Saturday 30 September 2023

The Creator (Movie Review)

With the summer movie season now in our rearview mirrors, moviegoers are no doubt on the lookout for the next big thing. This is especially true following recent delays from the likes of Kraven the Hunter and Dune: Part Two, brought on by the combined weight of the writers' and actors' strikes. And like a beacon of hope amidst the ongoing drought, Gareth Edwards steps in with his latest science fiction offering. But does the movie compare favorably with his previous outings or does it perhaps fall short of its lofty ambitions?

In The Creator, humankind is once again at war with AI-powered machines. But before you roll your eyes and declare this yet another Terminator ripoff, at least consider that it attempts to throw a few twists into the mix of its well-worn formula. John David Washington plays Joshua Taylor, a former special forces agent who is brought back for a mission to destroy a war-ending weapon created by the machines. But when that weapon turns out to be a humanlike girl, he finds himself torn between carrying out his directive or protecting her from those who would like to see her and her kind made extinct.

As simple as its premise appears at first glance, The Creator is a film that explores some very interesting ideas. Chief among them is the question of whether or not mankind could truly ever hope to co-exist with another intelligent species, even one of its own making. Its high-concept depiction of AI is one where robots are given almost humanlike qualities, making their integration into certain aspects of society all the more compelling, at least from a visual standpoint.

And that is one area where the movie truly excels, in its production values. Its near-future world is brought to life through some truly impressive set designs and special effects. And with a reported budget of around $80 million, it immediately puts to shame other films with three times that amount and nothing to show for it. The various robots at the heart of its narrative were always captivating to look at, especially how they had taken on a diverse range of human qualities.

Some of it didn't exactly make much practical sense though, like how they'd adopted our need for clothes or even the way we walk or need to go to bed at night. A good chunk of it reminded me of the robots in the video game, Stray, except those had a strong narrative reason for adopting our ways while these seemed mostly that way for aesthetic reasons. Either way, they added to a lot of the film's personality, along with the futuristic cities and beautiful countrysides they reside in.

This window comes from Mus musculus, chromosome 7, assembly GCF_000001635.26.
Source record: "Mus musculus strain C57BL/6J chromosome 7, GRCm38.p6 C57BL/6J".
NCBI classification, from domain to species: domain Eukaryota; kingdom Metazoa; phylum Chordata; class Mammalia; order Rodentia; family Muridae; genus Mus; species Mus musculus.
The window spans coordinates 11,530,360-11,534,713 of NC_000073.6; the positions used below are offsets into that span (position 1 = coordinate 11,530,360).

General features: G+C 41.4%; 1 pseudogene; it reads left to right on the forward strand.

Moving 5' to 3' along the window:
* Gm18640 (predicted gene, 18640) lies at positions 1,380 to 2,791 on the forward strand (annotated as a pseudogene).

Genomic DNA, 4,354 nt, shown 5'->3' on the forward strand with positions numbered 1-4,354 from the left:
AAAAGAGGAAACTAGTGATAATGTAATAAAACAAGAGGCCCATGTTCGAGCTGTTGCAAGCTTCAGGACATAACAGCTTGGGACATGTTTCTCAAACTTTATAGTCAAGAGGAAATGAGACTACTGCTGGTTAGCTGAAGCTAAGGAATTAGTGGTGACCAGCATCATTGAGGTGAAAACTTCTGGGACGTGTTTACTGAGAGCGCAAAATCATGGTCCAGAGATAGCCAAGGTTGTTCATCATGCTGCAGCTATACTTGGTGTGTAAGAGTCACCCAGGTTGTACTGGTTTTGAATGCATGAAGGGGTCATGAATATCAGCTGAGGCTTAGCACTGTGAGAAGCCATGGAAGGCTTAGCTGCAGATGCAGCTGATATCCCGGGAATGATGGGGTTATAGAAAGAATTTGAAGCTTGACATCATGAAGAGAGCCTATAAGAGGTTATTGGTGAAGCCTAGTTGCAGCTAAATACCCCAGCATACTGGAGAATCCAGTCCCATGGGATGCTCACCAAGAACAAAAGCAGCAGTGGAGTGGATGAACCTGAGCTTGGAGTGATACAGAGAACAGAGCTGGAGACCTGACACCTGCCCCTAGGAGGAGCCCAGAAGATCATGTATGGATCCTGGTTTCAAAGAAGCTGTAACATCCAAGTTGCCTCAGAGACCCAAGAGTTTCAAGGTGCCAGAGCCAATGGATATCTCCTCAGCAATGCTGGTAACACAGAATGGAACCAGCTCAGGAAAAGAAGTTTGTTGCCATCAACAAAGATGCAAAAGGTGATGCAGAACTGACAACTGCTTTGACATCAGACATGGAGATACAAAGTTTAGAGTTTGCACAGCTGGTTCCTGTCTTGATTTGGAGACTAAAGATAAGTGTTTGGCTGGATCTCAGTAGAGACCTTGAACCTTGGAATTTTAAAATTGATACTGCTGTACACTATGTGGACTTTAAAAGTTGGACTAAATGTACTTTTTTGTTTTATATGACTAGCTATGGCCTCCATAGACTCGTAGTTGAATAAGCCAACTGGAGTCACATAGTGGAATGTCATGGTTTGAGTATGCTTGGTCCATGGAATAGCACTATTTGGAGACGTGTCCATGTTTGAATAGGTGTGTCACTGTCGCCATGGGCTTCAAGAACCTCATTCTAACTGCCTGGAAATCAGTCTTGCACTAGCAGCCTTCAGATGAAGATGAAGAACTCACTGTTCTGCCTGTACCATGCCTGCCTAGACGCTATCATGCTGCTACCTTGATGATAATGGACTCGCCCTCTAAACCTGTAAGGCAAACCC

I'd be remiss if I didn't also acknowledge how the movie's visuals were complimented by yet another stellar score from Hans Zimmer as well as some clever use of licensed music. I immediately cracked a smile when Radiohead's "Everything in its Right Place" started to play as the Kid A opener and its underlying themes of existential dread perfectly mirror the journey our two leads are on.

Speaking of leads, John David Washington was more than serviceable in the role of the reluctant father figure. It was also nice seeing Ken Watanabe in another Gareth Edwards production following their work together in Godzilla (2014). The director also proves once again why he is a force to be reckoned with in the science fiction realm, as much like Rogue One, his new film is helped by cool, new takes on preexisting concepts. But the area where I think the film suffers a bit is in its writing.

There were a number of plot contrivances as quite a few character actions seemed beholden to the demands of the plot rather than any organic reasoning on the characters' parts. The final act in particular was plagued by too many of such instances for my liking, resulting in a manufactured and somewhat unsatisfying ending. And while that in itself isn't enough to truly mar the overall package, I still feel it ends up preventing it from achieving true greatness.

The Creator is the exact type of film that the science fiction genre needs more of. It is an original IP that boasts an intriguing depiction of our future driven by a strong, creative vision. Some of it did tend to feel derivative of other works in the genre though, and for all of its gorgeous visuals and interesting concepts, it was still let down by a script that felt lacking in places. That said, the film should still satisfy genre fans looking for their next sci-fi fix, at least until Dune: Part Two resurfaces next spring.